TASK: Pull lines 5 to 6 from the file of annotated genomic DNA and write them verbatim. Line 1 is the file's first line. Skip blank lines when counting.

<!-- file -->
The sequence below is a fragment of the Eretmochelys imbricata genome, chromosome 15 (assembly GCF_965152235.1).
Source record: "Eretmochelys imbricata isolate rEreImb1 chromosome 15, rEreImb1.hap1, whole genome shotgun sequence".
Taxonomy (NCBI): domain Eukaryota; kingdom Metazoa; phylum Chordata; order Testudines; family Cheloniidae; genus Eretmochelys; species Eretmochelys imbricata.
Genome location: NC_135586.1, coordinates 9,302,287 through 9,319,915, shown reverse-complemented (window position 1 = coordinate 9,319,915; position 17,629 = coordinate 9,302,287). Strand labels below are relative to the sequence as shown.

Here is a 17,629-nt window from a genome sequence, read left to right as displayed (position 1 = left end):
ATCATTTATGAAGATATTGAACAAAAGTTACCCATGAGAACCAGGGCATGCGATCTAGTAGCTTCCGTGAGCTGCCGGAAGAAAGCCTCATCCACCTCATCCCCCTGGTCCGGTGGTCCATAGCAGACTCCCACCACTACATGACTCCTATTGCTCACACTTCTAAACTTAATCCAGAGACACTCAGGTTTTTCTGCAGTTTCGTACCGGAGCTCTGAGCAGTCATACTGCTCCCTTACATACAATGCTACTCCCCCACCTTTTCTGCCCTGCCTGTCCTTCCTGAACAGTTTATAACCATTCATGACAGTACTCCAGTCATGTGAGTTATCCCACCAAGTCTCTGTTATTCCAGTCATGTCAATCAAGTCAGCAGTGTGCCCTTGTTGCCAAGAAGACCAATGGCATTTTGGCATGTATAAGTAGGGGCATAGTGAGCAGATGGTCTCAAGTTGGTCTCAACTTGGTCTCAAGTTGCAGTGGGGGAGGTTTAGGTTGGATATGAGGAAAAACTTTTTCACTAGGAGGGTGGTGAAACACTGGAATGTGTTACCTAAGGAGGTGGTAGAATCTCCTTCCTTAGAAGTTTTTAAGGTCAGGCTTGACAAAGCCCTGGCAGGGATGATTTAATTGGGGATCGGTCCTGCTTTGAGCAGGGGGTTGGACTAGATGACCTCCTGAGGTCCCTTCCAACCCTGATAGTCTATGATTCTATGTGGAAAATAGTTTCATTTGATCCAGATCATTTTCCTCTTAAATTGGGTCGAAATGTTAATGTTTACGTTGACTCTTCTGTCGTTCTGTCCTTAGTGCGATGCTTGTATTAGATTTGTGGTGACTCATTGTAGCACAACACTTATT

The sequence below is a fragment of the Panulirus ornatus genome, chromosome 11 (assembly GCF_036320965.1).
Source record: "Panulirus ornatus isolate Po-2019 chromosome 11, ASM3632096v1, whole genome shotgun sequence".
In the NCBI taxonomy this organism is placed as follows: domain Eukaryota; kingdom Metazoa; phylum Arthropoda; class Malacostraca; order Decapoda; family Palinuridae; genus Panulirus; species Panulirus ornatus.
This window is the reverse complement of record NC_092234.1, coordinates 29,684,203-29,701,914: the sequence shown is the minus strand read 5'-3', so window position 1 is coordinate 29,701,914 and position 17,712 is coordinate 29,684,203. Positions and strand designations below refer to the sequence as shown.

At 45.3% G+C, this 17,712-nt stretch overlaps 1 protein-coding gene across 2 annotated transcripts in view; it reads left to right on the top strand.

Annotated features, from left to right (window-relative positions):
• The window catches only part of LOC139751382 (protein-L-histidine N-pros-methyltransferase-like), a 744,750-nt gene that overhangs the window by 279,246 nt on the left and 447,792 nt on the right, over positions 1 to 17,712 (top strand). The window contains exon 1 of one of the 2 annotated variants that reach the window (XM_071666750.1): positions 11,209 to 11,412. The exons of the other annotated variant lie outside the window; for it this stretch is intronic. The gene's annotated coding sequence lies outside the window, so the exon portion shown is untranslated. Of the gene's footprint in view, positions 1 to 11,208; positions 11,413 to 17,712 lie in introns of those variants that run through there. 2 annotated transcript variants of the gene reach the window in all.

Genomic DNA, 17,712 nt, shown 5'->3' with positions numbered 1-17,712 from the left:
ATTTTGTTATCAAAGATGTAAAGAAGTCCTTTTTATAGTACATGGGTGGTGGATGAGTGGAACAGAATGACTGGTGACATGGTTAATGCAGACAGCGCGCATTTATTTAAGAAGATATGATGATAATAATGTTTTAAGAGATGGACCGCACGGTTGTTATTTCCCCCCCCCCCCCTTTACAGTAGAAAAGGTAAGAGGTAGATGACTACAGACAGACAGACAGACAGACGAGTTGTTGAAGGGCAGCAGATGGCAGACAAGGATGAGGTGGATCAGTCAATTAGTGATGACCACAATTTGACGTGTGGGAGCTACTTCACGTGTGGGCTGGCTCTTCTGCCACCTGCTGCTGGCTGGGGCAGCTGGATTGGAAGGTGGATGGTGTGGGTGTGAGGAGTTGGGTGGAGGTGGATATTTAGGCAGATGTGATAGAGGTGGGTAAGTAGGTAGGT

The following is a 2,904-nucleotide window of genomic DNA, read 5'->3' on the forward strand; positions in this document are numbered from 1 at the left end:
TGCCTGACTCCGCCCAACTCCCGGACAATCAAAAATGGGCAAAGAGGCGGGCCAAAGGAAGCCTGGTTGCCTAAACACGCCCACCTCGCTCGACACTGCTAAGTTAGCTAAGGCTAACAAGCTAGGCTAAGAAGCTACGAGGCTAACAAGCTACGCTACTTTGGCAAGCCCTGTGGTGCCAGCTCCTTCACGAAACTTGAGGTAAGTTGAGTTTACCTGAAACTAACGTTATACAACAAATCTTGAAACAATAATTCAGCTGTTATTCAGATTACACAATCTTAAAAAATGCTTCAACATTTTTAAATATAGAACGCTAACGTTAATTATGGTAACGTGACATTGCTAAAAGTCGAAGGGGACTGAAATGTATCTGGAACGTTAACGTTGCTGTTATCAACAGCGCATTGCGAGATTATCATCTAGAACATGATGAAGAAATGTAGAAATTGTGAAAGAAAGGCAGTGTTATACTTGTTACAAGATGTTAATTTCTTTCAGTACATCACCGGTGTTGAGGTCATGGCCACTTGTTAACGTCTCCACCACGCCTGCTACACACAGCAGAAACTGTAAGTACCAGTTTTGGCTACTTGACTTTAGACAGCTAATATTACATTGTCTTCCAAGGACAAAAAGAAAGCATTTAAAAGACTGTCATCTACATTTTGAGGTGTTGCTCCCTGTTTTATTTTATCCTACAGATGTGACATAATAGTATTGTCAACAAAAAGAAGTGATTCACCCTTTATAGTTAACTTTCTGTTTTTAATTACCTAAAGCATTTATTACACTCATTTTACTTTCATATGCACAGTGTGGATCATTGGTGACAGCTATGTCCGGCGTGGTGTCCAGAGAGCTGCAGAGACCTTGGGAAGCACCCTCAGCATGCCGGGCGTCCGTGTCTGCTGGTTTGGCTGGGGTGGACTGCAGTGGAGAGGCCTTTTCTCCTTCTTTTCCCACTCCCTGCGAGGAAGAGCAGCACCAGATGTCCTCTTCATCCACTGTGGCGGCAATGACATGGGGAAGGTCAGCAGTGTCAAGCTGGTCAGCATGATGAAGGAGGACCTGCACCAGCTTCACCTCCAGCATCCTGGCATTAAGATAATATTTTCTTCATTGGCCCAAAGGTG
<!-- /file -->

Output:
Here is a 17,629-nt window from a genome sequence, read left to right as displayed (position 1 = left end):
ATCATTTATGAAGATATTGAACAAAAGTTACCCATGAGAACCAGGGCATGCGATCTAGTAGCTTCCGTGAGCTGCCGGAAGAAAGCCTCATCCACCTCATCCCCCTGGTCCGGTGGTCCATAGCAGACTCCCACCACTACATGACTCCTATTGCTCACACTTCTAAACTTAATCCAGAGACACTCAGGTTTTTCTGCAGTTTCGTACCGGAGCTCTGAGCAGTCATACTGCTCCCTTACATACAATGCTACTCCCCCACCTTTTCTGCCCTGCCTGTCCTTCCTGAACAGTTTATAACCATTCATGACAGTACTCCAGTCATGTGAGTTATCCCACCAAGTCTCTGTTATTCCAGTCATGTCAATCAAGTCAGCAGTGTGCCCTTGTTGCCAAGAAGACCAATGGCATTTTGGCATGTATAAGTAGGGGCATAGTGAGCAGATGGTCTCAAGTTGGTCTCAACTTGGTCTCAAGTTGCAGTGGGGGAGGTTTAGGTTGGATATGAGGAAAAACTTTTTCACTAGGAGGGTGGTGAAACACTGGAATGTGTTACCTAAGGAGGTGGTAGAATCTCCTTCCTTAGAAGTTTTTAAGGTCAGGCTTGACAAAGCCCTGGCAGGGATGATTTAATTGGGGATCGGTCCTGCTTTGAGCAGGGGGTTGGACTAGATGACCTCCTGAGGTCCCTTCCAACCCTGATAGTCTATGATTCTATGTGGAAAATAGTTTCATTTGATCCAGATCATTTTCCTCTTAAATTGGGTCGAAATGTTAATGTTTACGTTGACTCTTCTGTCGTTCTGTCCTTAGTGCGATGCTTGTATTAGATTTGTGGTGACTCATTGTAGCACAACACTTATT